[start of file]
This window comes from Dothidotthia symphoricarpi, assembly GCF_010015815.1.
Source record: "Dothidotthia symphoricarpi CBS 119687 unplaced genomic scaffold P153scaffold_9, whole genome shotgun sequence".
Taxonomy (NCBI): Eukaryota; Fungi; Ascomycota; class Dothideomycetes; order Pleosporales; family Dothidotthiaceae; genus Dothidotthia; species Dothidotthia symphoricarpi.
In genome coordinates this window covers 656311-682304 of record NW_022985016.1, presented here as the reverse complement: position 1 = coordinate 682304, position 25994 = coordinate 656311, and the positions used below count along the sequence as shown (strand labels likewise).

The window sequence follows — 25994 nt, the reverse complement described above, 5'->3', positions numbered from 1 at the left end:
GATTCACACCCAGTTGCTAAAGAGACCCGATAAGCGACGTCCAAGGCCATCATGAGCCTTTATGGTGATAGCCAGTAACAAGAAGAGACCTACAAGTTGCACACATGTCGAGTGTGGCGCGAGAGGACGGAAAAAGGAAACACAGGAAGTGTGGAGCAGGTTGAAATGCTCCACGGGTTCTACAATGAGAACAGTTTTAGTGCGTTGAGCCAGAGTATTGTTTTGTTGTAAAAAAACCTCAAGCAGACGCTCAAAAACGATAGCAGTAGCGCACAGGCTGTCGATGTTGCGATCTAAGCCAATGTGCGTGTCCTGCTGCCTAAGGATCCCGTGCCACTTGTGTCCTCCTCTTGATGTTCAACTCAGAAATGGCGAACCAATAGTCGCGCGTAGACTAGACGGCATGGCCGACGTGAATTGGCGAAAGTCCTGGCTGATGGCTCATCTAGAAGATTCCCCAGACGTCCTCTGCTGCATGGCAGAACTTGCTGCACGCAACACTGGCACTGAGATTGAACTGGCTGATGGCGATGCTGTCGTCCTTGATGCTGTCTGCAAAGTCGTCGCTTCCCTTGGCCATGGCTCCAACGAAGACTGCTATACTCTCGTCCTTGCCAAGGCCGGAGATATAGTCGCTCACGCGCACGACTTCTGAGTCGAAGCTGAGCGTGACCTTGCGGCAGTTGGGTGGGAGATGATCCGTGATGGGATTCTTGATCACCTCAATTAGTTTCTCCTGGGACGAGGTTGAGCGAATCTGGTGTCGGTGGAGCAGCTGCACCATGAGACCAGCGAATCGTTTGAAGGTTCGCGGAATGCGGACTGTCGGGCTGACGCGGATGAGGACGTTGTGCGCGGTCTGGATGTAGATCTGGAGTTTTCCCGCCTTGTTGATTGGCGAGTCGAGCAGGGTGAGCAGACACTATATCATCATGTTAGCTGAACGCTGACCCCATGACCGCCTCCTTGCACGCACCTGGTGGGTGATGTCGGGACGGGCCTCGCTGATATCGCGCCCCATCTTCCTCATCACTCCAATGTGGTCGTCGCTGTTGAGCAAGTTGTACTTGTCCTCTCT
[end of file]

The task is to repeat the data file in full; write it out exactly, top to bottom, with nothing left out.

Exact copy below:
This window comes from Dothidotthia symphoricarpi, assembly GCF_010015815.1.
Source record: "Dothidotthia symphoricarpi CBS 119687 unplaced genomic scaffold P153scaffold_9, whole genome shotgun sequence".
Taxonomy (NCBI): Eukaryota; Fungi; Ascomycota; class Dothideomycetes; order Pleosporales; family Dothidotthiaceae; genus Dothidotthia; species Dothidotthia symphoricarpi.
In genome coordinates this window covers 656311-682304 of record NW_022985016.1, presented here as the reverse complement: position 1 = coordinate 682304, position 25994 = coordinate 656311, and the positions used below count along the sequence as shown (strand labels likewise).

The window sequence follows — 25994 nt, the reverse complement described above, 5'->3', positions numbered from 1 at the left end:
GATTCACACCCAGTTGCTAAAGAGACCCGATAAGCGACGTCCAAGGCCATCATGAGCCTTTATGGTGATAGCCAGTAACAAGAAGAGACCTACAAGTTGCACACATGTCGAGTGTGGCGCGAGAGGACGGAAAAAGGAAACACAGGAAGTGTGGAGCAGGTTGAAATGCTCCACGGGTTCTACAATGAGAACAGTTTTAGTGCGTTGAGCCAGAGTATTGTTTTGTTGTAAAAAAACCTCAAGCAGACGCTCAAAAACGATAGCAGTAGCGCACAGGCTGTCGATGTTGCGATCTAAGCCAATGTGCGTGTCCTGCTGCCTAAGGATCCCGTGCCACTTGTGTCCTCCTCTTGATGTTCAACTCAGAAATGGCGAACCAATAGTCGCGCGTAGACTAGACGGCATGGCCGACGTGAATTGGCGAAAGTCCTGGCTGATGGCTCATCTAGAAGATTCCCCAGACGTCCTCTGCTGCATGGCAGAACTTGCTGCACGCAACACTGGCACTGAGATTGAACTGGCTGATGGCGATGCTGTCGTCCTTGATGCTGTCTGCAAAGTCGTCGCTTCCCTTGGCCATGGCTCCAACGAAGACTGCTATACTCTCGTCCTTGCCAAGGCCGGAGATATAGTCGCTCACGCGCACGACTTCTGAGTCGAAGCTGAGCGTGACCTTGCGGCAGTTGGGTGGGAGATGATCCGTGATGGGATTCTTGATCACCTCAATTAGTTTCTCCTGGGACGAGGTTGAGCGAATCTGGTGTCGGTGGAGCAGCTGCACCATGAGACCAGCGAATCGTTTGAAGGTTCGCGGAATGCGGACTGTCGGGCTGACGCGGATGAGGACGTTGTGCGCGGTCTGGATGTAGATCTGGAGTTTTCCCGCCTTGTTGATTGGCGAGTCGAGCAGGGTGAGCAGACACTATATCATCATGTTAGCTGAACGCTGACCCCATGACCGCCTCCTTGCACGCACCTGGTGGGTGATGTCGGGACGGGCCTCGCTGATATCGCGCCCCATCTTCCTCATCACTCCAATGTGGTCGTCGCTGTTGAGCAAGTTGTACTTGTCCTCTCT